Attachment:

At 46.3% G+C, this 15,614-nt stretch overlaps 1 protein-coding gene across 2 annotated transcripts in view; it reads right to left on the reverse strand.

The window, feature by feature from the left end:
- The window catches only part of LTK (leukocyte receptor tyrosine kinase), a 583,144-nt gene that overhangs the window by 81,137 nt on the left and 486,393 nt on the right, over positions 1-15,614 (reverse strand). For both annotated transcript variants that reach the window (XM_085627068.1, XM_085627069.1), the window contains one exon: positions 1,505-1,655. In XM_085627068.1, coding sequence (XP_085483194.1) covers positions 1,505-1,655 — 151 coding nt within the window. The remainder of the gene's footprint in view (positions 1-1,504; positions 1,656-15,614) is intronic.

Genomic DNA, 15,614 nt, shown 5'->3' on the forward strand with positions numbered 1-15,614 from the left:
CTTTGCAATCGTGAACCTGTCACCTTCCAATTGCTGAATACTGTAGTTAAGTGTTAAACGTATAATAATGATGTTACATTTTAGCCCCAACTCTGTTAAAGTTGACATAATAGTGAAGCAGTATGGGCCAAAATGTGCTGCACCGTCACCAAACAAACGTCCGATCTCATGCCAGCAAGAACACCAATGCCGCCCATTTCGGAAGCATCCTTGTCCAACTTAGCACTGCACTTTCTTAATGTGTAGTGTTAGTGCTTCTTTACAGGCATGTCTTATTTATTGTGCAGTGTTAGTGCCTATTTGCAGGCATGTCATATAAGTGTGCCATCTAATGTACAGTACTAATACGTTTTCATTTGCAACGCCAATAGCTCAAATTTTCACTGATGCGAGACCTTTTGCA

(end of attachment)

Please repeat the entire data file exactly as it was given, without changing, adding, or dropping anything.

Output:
At 46.3% G+C, this 15,614-nt stretch overlaps 1 protein-coding gene across 2 annotated transcripts in view; it reads right to left on the reverse strand.

The window, feature by feature from the left end:
- The window catches only part of LTK (leukocyte receptor tyrosine kinase), a 583,144-nt gene that overhangs the window by 81,137 nt on the left and 486,393 nt on the right, over positions 1-15,614 (reverse strand). For both annotated transcript variants that reach the window (XM_085627068.1, XM_085627069.1), the window contains one exon: positions 1,505-1,655. In XM_085627068.1, coding sequence (XP_085483194.1) covers positions 1,505-1,655 — 151 coding nt within the window. The remainder of the gene's footprint in view (positions 1-1,504; positions 1,656-15,614) is intronic.

Genomic DNA, 15,614 nt, shown 5'->3' on the forward strand with positions numbered 1-15,614 from the left:
CTTTGCAATCGTGAACCTGTCACCTTCCAATTGCTGAATACTGTAGTTAAGTGTTAAACGTATAATAATGATGTTACATTTTAGCCCCAACTCTGTTAAAGTTGACATAATAGTGAAGCAGTATGGGCCAAAATGTGCTGCACCGTCACCAAACAAACGTCCGATCTCATGCCAGCAAGAACACCAATGCCGCCCATTTCGGAAGCATCCTTGTCCAACTTAGCACTGCACTTTCTTAATGTGTAGTGTTAGTGCTTCTTTACAGGCATGTCTTATTTATTGTGCAGTGTTAGTGCCTATTTGCAGGCATGTCATATAAGTGTGCCATCTAATGTACAGTACTAATACGTTTTCATTTGCAACGCCAATAGCTCAAATTTTCACTGATGCGAGACCTTTTGCA